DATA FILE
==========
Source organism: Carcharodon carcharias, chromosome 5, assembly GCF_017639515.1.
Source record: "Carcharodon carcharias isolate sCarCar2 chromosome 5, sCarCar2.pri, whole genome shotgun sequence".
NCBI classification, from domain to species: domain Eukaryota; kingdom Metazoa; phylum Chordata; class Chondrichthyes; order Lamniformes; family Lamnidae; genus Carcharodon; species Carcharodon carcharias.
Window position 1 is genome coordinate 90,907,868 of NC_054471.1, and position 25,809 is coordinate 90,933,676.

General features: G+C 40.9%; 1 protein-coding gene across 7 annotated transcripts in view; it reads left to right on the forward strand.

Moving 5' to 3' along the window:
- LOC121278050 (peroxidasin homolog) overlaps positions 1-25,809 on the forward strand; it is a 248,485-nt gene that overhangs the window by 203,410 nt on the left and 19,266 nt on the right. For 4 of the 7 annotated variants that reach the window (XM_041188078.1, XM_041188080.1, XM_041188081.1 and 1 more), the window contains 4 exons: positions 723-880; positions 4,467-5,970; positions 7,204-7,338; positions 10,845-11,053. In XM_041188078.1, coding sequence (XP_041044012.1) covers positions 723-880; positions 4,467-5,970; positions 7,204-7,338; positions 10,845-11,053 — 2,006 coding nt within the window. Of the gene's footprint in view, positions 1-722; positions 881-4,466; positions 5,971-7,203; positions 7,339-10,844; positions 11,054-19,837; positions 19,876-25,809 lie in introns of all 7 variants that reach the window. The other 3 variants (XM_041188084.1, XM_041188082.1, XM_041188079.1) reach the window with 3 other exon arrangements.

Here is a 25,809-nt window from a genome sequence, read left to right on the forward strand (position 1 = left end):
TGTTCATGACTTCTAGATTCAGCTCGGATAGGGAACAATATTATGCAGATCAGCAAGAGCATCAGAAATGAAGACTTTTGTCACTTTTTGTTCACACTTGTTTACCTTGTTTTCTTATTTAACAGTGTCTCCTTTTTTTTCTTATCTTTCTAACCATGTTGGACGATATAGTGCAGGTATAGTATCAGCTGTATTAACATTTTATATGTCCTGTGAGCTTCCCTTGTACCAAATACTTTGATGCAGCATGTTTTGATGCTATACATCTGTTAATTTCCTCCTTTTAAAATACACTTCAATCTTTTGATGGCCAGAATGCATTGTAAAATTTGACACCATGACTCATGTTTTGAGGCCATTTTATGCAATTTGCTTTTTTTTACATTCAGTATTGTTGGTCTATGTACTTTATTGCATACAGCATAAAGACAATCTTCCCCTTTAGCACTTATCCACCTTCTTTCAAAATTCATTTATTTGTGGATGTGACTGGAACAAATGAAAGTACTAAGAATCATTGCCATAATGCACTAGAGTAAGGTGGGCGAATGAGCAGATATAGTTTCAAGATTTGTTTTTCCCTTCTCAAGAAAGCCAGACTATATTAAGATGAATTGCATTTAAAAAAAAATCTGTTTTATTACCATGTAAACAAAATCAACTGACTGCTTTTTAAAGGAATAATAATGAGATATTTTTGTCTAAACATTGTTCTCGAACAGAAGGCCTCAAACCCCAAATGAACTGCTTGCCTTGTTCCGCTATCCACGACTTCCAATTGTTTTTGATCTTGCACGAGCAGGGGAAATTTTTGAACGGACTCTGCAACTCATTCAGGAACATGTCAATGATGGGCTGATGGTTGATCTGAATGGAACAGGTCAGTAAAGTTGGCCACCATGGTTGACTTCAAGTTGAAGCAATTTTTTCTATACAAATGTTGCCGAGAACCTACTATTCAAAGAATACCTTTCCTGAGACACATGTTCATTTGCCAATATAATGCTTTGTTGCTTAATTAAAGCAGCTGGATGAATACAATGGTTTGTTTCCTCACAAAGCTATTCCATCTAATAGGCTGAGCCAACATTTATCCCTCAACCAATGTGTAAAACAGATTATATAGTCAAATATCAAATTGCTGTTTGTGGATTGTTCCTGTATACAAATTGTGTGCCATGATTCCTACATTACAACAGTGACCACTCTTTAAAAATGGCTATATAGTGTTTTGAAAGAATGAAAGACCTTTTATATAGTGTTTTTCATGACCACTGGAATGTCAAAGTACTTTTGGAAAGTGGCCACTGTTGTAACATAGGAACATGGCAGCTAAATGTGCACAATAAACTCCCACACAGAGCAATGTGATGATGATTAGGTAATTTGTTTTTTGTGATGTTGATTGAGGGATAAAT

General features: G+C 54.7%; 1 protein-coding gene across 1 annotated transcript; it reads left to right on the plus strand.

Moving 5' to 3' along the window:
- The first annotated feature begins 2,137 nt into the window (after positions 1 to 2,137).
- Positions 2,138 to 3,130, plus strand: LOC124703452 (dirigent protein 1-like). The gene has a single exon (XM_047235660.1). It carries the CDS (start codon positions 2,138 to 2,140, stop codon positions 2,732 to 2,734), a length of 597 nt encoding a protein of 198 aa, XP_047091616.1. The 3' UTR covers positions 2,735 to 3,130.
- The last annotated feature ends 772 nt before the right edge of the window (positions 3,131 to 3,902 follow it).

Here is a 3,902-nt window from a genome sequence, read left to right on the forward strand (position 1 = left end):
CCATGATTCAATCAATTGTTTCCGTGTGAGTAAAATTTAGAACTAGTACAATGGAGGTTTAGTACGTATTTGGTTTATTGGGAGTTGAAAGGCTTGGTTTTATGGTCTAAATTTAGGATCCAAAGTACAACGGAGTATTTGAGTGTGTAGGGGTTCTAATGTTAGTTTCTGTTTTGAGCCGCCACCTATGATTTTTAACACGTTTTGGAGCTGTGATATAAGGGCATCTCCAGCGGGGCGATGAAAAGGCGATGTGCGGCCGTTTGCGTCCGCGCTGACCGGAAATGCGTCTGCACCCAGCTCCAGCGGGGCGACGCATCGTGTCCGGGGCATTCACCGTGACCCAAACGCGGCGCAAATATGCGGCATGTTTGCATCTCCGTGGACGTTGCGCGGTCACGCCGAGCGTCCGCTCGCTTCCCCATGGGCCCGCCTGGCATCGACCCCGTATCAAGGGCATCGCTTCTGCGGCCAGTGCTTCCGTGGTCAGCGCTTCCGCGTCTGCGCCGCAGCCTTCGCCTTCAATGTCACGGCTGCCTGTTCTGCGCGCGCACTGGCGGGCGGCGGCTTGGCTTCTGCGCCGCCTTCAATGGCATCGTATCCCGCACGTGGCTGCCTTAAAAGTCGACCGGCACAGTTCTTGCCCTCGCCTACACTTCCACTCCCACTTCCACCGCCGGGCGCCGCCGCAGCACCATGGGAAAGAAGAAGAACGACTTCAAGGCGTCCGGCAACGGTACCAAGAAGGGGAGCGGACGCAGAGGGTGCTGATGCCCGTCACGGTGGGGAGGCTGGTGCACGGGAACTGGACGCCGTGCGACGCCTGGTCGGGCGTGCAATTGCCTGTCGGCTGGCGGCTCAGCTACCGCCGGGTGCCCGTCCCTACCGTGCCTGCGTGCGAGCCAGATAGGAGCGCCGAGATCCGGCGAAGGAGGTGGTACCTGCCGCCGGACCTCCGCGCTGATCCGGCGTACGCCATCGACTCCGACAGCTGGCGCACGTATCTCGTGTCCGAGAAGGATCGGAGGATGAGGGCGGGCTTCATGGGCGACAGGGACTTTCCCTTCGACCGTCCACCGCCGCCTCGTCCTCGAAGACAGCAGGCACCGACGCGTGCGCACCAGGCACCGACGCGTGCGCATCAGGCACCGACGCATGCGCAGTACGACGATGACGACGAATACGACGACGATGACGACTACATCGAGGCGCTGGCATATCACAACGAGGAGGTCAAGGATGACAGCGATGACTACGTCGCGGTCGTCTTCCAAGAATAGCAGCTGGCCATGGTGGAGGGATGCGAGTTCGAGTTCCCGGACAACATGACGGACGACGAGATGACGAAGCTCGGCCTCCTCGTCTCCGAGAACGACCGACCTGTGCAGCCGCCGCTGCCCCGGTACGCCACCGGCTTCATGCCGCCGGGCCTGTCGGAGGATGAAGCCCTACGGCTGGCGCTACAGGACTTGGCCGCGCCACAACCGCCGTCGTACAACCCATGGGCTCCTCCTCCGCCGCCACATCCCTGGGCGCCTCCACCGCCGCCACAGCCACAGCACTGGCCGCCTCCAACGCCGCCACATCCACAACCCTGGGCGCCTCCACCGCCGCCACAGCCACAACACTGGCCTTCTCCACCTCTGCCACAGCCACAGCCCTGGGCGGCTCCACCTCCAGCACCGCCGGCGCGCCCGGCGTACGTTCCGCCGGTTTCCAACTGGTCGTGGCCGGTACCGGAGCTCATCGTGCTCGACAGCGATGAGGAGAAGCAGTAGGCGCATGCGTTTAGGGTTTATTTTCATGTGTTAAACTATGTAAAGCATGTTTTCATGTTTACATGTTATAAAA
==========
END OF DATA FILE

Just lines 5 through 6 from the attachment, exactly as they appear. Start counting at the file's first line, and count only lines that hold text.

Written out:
General features: G+C 40.9%; 1 protein-coding gene across 7 annotated transcripts in view; it reads left to right on the forward strand.

Moving 5' to 3' along the window: